The Coat of Arms of Malaysia includes the basic elements: the crest, the shield and the motto.
The crest of the crescent and star bears the same meaning and design as that of the Jalur Gemilang. The crescent is the traditional symbol of Islam, the official religion of Malaysia; while the 14-pointed star represents the equal status of the 13 states of the federation, and their unity with the Federal Government. Originally the 14th point represented Singapore, but after Singapore opted to leave the federation in 1963, the star came to represent the Federal Government.
The five kris (or keris) in the chief (upper section of the shield) represent the former Unfederated Malay States of Johor, Kedah, Kelantan, Perlis and Terengganu; states that joined the Federation in 1948.
The four single-colour fields represent the former Federated Malay States of Negri Sembilan, Pahang, Perak and Selangor; states that first formed a union in 1900 resulting in the present Federation of Malaysia. The permutations of the colours red, black, white and yellow make up the colours of these states. Red, black and yellow are for Negri Sembilan; black and white for Pahang; black, white and yellow for Perak; and red and yellow for Selangor.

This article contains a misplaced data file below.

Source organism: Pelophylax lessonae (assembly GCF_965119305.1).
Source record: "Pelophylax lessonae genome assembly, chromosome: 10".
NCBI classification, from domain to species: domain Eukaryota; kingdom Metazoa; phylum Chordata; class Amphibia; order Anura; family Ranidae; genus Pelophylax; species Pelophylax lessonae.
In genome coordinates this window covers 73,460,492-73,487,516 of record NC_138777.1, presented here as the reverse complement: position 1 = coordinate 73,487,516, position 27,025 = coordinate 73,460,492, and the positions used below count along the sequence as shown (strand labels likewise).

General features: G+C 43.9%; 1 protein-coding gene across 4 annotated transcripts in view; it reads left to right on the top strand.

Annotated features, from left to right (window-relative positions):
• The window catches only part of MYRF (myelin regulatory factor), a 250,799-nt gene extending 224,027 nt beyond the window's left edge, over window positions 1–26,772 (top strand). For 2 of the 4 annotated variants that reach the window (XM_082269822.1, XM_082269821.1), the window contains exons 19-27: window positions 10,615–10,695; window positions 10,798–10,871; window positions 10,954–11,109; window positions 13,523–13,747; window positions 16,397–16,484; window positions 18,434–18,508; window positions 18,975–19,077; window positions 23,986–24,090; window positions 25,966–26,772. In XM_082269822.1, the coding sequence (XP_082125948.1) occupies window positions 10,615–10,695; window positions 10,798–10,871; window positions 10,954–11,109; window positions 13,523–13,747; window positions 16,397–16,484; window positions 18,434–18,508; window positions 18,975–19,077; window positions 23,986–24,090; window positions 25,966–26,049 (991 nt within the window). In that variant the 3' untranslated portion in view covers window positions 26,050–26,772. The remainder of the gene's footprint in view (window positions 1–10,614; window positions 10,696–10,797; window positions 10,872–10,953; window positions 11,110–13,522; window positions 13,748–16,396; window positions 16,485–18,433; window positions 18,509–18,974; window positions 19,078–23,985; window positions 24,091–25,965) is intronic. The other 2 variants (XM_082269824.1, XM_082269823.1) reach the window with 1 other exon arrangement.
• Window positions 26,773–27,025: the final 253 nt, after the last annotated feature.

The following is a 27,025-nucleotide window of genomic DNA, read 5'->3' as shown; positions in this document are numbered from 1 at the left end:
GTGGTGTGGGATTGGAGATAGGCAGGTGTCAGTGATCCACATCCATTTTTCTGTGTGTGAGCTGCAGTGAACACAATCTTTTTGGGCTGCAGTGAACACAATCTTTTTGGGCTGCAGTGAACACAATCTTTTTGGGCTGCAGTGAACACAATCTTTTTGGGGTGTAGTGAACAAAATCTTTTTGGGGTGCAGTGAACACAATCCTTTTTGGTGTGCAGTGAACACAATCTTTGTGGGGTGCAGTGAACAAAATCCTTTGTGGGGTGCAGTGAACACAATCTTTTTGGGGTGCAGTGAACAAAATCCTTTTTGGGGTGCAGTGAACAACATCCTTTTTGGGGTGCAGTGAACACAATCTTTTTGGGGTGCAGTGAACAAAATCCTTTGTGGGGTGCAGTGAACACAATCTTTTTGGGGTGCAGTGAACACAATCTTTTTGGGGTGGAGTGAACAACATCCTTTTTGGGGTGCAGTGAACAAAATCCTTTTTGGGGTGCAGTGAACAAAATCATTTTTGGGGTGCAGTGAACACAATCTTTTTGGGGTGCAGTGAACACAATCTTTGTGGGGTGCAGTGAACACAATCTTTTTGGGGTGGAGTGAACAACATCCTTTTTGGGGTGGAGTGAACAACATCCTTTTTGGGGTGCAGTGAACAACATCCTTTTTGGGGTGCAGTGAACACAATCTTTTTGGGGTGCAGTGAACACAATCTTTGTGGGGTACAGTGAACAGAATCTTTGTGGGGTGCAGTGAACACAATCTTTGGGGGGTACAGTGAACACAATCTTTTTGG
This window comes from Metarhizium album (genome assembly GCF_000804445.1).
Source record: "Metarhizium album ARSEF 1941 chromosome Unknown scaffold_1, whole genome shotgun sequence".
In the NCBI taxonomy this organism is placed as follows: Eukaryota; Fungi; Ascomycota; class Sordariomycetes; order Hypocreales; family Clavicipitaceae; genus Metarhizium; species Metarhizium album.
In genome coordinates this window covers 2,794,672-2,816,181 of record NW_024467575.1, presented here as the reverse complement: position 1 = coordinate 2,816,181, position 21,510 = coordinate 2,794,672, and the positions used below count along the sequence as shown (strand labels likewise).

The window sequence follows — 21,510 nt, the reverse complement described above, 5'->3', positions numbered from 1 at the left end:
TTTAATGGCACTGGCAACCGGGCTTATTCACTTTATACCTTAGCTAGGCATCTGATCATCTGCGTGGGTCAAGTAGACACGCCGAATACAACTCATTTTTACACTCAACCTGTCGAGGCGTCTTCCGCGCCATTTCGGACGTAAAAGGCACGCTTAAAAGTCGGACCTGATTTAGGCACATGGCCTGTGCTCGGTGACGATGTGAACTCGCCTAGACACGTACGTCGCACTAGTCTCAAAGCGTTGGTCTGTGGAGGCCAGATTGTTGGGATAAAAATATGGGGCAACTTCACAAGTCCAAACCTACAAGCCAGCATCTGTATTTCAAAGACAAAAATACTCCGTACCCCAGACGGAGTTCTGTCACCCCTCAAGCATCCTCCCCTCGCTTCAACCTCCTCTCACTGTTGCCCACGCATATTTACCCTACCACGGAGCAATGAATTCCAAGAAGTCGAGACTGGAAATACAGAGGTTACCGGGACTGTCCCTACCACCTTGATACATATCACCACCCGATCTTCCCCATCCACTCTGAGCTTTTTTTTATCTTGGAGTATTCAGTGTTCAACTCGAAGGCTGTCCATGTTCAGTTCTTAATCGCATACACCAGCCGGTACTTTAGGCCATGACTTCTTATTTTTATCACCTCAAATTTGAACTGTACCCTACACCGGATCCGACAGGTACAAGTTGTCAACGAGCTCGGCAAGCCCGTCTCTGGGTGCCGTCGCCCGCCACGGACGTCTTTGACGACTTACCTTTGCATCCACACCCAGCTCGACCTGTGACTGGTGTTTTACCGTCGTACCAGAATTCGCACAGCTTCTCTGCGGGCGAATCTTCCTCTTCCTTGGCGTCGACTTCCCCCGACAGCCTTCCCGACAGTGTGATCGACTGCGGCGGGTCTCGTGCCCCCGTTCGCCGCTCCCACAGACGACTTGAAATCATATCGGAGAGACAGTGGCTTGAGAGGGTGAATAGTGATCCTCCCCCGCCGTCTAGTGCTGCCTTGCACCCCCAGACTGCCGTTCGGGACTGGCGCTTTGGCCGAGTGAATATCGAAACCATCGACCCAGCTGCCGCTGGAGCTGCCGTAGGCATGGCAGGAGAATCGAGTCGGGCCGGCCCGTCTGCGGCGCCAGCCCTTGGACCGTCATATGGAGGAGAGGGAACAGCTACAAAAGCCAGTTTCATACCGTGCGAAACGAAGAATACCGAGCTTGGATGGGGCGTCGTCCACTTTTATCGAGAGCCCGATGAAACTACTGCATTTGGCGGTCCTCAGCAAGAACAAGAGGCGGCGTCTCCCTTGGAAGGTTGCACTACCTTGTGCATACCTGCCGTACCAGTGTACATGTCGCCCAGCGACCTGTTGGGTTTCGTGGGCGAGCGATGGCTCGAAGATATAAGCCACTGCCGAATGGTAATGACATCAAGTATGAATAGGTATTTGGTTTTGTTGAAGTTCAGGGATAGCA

The two fields on either sides of the shield show the arms of Penang and Malacca; former Straits Settlements that joined the Federation in 1948. The left field, with the Pinang tree, represents the state of Penang; while the right field, with the Melaka tree, the state of Malacca.
The states of Sabah and Sarawak, which joined the Federation in 1963, are represented by the left and right fields at base, respectively. The central field depicts the bunga raya or hibiscus which is the national flower.
Flanking the shield are tigers, a design retained from the earlier armorial ensign of the Federation of Malaya (and before that, of the Federated Malay States).
Below the shield is a yellow scroll which contains a motto, printed in Malay and Arabic, that translates as “Unity is Strength”. The colour yellow is the royal colour.
The present National Arms has gone through a number of changes. For instance, the plumes and feathers which once adorned the left field in the shield, representing the state of Penang, have been replaced by the present arms of the state (the Pinang tree).